Thanksgiving Day, 2015: Today, I took my daughter to the airport for her flight to Calgary, and then I went and stood in line with dozens of other residents and voted in the advance polls for the upcoming federal election. These two things may seem unrelated, and yet in my mind they are deeply connected, as they are perhaps the two things for which I am most profoundly grateful.
That I am thankful for my daughter should be quite obvious - as she would likely say: "Thanks for pointing out the obvious, Captain Obvious". I could not be more proud of this young woman or more honoured to be her mother, as she is strong and smart and independent and bold and courageous and ferocious in all the very best ways. She is the best of me and yet minus some of my more glaring flaws. She is the future in every sense, as she is on a trajectory to do great things, whatever they happen to be, and I believe one day she will lead and mentor others to do great things, too.
And perhaps it is because of her that I am so thankful for democracy. As her mother I have the opportunity to have a say in her future and in the trajectory of the country in which she is growing up. One day soon - two years, in fact - she will be able to vote and will cast her own ballot, but until then I cast one with her future in mind, as she is the one who will inherit this nation, and she and her cohort will be the next generation to lead it.
Today as I stood in line to vote, awed by the massive turnout for the advance polls, I thought a great deal about my daughter and democracy. We have so much to be grateful for in this country - a proud history of immigration and multiculturalism, a strong sense of identity and quiet patriotism and a warm and welcoming atmosphere that has embraced families from around the world for generations, including my own a few generations ago.
Part of the joy in democracy is being able to openly share our political ideals and opinions, and even where we have chosen to place our X. We do so free of repercussion, knowing that true democracy means we can openly support those we choose without fear of reprisal. In the past I have been criticized for sharing my own political beliefs openly, as there are those who fear the open sharing of such thoughts can prove influential to others - and yet that is exactly why I am so very thankful for democracy, because we can share these thoughts and beliefs. Democracy - true democracy - hinges on that very fact.
I voted as I did today because I want the Intrepid Junior Blogger to grow up in the kind of Canada I did. I want her to grow up with a government dealing with issues likes ensuring quality education for everyone and addressing poverty, not one creating imaginary monsters to manipulate the public through fear. I am weary of a government that believes fear is the way to govern, as while it is a powerful tool it is one designed to strip us of our free will and our ability to think independently, as we become so consumed with fear we fail to question. I have no interest in governments that create paper tigers to foment fear, ones that divide Canadians and go against everything we have worked to build in this country, like acceptance, understanding and peace.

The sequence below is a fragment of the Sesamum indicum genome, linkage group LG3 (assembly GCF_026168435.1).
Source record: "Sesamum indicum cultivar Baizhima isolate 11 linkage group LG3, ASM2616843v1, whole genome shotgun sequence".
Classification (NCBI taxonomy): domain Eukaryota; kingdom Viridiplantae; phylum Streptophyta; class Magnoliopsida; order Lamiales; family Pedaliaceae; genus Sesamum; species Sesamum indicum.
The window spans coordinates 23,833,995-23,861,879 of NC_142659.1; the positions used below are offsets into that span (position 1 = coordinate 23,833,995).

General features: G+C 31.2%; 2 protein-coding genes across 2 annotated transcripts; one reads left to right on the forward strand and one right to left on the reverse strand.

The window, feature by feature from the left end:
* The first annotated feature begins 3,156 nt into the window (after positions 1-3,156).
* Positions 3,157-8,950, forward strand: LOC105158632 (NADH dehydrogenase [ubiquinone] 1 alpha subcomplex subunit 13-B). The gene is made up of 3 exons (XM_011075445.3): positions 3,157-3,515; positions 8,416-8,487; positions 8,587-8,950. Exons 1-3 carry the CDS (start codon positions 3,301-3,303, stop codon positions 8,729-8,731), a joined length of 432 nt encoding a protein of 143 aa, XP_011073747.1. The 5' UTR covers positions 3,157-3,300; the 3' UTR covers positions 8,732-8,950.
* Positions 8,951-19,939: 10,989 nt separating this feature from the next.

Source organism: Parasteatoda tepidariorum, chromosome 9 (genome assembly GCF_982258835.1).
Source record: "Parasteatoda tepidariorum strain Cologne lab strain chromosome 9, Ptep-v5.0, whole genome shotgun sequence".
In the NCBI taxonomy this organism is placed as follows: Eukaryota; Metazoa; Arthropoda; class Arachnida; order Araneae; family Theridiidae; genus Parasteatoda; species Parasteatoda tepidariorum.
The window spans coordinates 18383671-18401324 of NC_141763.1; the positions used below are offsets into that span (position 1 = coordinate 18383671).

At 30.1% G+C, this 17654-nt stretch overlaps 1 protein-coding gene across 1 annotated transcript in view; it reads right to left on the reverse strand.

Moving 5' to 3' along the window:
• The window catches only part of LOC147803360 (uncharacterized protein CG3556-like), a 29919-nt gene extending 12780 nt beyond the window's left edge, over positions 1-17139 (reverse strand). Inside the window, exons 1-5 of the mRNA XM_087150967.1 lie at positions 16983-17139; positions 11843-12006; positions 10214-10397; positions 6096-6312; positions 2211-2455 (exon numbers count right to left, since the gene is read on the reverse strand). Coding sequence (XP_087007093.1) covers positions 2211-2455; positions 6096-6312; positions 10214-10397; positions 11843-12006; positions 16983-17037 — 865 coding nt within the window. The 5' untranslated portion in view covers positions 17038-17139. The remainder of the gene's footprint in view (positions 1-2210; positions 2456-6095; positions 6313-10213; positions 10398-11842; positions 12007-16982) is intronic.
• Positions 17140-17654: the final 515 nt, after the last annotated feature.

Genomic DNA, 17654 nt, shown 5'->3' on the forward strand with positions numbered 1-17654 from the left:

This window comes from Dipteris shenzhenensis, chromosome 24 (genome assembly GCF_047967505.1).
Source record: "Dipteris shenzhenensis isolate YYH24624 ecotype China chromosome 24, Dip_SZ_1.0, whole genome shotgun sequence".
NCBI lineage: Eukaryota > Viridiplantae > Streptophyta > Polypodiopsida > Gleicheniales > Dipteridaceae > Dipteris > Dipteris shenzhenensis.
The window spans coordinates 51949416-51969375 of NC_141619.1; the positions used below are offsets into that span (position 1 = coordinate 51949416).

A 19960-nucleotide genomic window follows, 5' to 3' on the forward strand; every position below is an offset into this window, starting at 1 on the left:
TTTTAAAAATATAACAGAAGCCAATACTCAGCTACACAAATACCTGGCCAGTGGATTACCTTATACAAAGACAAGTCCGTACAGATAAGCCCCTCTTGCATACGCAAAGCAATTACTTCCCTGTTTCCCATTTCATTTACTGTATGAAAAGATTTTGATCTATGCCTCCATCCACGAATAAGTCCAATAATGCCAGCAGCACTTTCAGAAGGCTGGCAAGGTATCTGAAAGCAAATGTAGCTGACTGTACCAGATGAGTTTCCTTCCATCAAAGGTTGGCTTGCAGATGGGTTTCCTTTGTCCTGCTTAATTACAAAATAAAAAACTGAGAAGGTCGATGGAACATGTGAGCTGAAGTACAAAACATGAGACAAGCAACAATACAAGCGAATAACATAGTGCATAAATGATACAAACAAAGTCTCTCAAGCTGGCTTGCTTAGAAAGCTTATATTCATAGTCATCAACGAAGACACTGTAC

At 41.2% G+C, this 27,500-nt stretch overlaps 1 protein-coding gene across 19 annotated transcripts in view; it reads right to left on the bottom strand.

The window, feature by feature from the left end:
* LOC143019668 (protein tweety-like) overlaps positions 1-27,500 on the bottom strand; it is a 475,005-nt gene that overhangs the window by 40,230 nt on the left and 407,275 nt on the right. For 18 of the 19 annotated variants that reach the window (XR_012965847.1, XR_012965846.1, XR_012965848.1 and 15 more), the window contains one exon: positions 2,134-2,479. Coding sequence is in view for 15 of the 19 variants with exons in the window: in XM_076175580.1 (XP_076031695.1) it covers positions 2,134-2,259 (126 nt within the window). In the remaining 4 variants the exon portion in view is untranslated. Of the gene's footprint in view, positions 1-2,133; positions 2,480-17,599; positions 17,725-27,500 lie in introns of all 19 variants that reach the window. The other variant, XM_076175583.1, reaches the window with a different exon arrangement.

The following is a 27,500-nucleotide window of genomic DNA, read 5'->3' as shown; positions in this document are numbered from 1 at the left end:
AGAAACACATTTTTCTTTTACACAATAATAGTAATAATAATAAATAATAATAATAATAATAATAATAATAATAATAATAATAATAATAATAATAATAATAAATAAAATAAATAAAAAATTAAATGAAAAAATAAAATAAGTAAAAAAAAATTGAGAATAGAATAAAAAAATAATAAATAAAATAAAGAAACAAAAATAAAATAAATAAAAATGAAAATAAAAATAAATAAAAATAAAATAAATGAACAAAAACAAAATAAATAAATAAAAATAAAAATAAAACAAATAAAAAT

Two years ago a visiting politician took half an hour out of his schedule to meet with a 14-year old young woman who had a lot of questions about politics. She wasn't old enough to vote, and it was unlikely the time he spent with her would translate into many votes for the local candidate, but he did it anyhow. He treated her like she was an adult, answering her questions and offering his thoughts in a candid and refreshing way. I witnessed this exchange with some degree of amazement, as what I saw was a tremendous gift being given to a young woman who is keenly interested in democracy, in politics and in the future of this country. The young woman was, of course, the IJB.
Friends, we have much to be grateful for today, and every single day. Perhaps more so than ever though we should be thankful for the opportunity to experience and exercise democracy. I hope that your gratitude is keen enough to compel you to vote in this election, whomever it is you happen to support with your vote.
Today on Thanksgiving I am thankful for my daughter, and for the opportunity to vote for a change that I believe will benefit her future, and the future of this country. You might agree with me, and you might not - but I hope you share my gratitude for your own ability to vote, and I sincerely hope that you show that gratitude by heading to the polls and having your say in our future, too. It is one aspect of our lives in this country for which we should be very, very thankful, and today seemed like the perfect day to celebrate it.